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A Conversation with Valerie Jarrett

Valerie Jarrett sits listening with her hand up to her face. She wears blue and black glasses, a light blue blouse and a black jacket.

Read chief executive officer Valerie Jarrett’s reflection on the impact of our work in 2022 and her vision for the future, as told to Obama Foundation staff.

Valerie Jarrett sits smiling and speaking to a crowd of young students with dark hair. Sitting beside her, a young person with a medium deep skin tone who wears a red sweatshirt that displays a red, green and black Chicago flag. Next to them, a banner that reads 'FUTURES SERIES AT HYDE PARK ACADEMY HIGH SCHOOL."

Q: Our mission is to inspire, empower, and connect people to change their world. What are you looking forward to as we continue to grow and expand?

Over the past few years, we’ve weathered a global pandemic and its impact on our lives and our jobs, witnessed the erosion of core pillars of democracies here in the United States and around the world, endured the increased polarization of our discourse, and growing uncertainty in our daily lives. It has been a challenging time for us all.  

That’s why it is more important than ever to lift up those who are unwilling to accept the status quo as impossible to change, but who are instead committed to turning their ideas for positive change into action.

Empowering the next generation of changemakers has become the cause of my life. We are building a network of leaders who are eager to learn from us and one another in order to tackle  the most pressing challenges of our time. Their stories inspire me to do my part each day. That changemaking spirit is what I’m most looking forward to nurturing—as we expand our programs, find creative new ways to support our growing network of leaders, and build a world class campus that will be a beacon of hope to the world on the South Side of Chicago. 

Valerie Jarrett smiles and walks leading a crowd of people with various skin tones at a construction site. All are wearing pants, coats, gloves, and jackets with yellow safety vests and white hard hats.

Q: 2022 was another year of progress for the Obama Foundation, from expanding our programming to making progress on the construction of the Obama Presidential Center. To what do you attribute our success?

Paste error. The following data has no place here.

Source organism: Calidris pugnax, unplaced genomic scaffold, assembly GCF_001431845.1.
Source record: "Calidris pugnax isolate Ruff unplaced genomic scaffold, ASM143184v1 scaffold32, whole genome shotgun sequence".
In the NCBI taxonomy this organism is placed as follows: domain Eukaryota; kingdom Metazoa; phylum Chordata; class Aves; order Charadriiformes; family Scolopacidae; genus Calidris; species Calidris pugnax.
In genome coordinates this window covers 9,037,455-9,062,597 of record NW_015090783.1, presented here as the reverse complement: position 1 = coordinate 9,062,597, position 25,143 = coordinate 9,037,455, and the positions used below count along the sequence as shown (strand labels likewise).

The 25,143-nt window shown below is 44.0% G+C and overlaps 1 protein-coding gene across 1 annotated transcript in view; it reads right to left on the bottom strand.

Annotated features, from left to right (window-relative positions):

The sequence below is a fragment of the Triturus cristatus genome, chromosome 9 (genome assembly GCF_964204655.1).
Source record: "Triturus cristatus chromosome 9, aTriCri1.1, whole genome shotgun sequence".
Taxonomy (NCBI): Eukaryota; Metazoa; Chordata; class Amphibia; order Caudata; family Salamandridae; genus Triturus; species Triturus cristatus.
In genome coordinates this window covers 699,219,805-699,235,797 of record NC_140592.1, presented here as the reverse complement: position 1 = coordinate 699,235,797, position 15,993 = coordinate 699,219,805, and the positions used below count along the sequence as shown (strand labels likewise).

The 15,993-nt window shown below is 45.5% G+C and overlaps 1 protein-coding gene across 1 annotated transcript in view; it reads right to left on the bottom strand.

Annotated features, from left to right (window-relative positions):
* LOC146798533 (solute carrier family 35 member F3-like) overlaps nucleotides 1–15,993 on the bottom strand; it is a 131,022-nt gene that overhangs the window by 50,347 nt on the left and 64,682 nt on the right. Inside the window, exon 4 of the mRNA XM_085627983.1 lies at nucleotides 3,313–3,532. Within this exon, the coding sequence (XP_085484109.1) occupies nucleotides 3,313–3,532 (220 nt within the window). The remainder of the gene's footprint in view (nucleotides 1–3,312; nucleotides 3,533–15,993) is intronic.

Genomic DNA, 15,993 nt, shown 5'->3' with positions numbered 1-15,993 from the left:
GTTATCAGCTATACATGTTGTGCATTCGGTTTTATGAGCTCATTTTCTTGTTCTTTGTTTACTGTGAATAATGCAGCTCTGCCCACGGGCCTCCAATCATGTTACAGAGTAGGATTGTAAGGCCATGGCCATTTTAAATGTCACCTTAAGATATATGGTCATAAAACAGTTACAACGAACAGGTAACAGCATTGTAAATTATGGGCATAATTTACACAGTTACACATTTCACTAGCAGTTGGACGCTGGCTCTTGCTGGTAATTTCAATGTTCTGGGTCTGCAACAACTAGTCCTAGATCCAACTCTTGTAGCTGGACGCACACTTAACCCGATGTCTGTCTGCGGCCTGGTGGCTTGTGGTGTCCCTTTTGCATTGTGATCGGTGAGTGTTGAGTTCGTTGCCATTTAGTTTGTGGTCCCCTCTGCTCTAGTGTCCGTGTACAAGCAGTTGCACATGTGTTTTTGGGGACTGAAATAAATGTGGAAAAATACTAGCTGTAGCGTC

When I first met Michelle Robinson and a young Barack Obama, they told me that they wanted to use their skills and talents to give back to their community. Over three decades and two presidential terms later, the Obamas are committed to the work of the Obama Foundation to help the next generation lead.

I have the privilege to be at the helm of an organization that makes the impossible inevitable. 

Even in the most challenging times, we continue to raise the bar. Our success is a product of what happens when we help ordinary people come together in community to do extraordinary things. As CEO, I’m honored to be a part of an organization with such an extraordinary team of dedicated staff who uphold our mission and are committed to creating lasting change around the world. I’m proud of their values, work ethic, and selfless dedication to fulfilling our mission. 

Q: The theme of this year’s report is “the power of our network.” We’re showcasing that together, our leaders, builders, and supporters are creating positive change in their communities around the world. What does that mean to you?

I believe everyone has the power to make a difference—that’s something the Obamas have taught me over and over since the first day we met. We are all capable of being a mighty force for good, especially when we work together.

Our progress is visible across our programmatic work and at the site of the Obama Presidential Center. I’m thrilled that over the last year we have furthered our mission and continued to invest in the next generation of leaders and support their growth. Our impact in Chicago, across the country, and around the world is a team effort! It is the power of our network that makes it possible for us to create a lasting change back home in the communities where we and our leaders live and work. 

Yes, there’s still plenty to be done, but I am proud of the strides we have made together for the next generation. I can’t wait to see what the future holds. 

Valerie Jarrett smiles as she stands next to Beverly Ndifoin Niyang, a Black woman with a deep skin tone. She is wearing glasses and braids. Valerie Jarrett is wearing a yellow blazer with a blue scarf.

Q: What is your greatest hope for the Obama Presidential Center?

As a proud Chicagoan, I’m thrilled that the Obama Foundation will have a permanent, physical home at the Obama Presidential Center on the South Side. The Center will be an economic engine for the city, a laboratory for positive change, and a beacon of hope for residents of Chicago and around the world. 

Ultimately, the Center will be a place where future generations will be inspired, empowered, and connected to change the world. 

Q: How can people get involved and support the Foundation?

We are doing a lot—but that’s what we do. 

Check out the new and improved! Engage with our programs on all social media platforms and donate to empower the next generation of leaders. We couldn’t do any of this without your support. I hope the stories you read in the pages ahead inspire you to join our journey.


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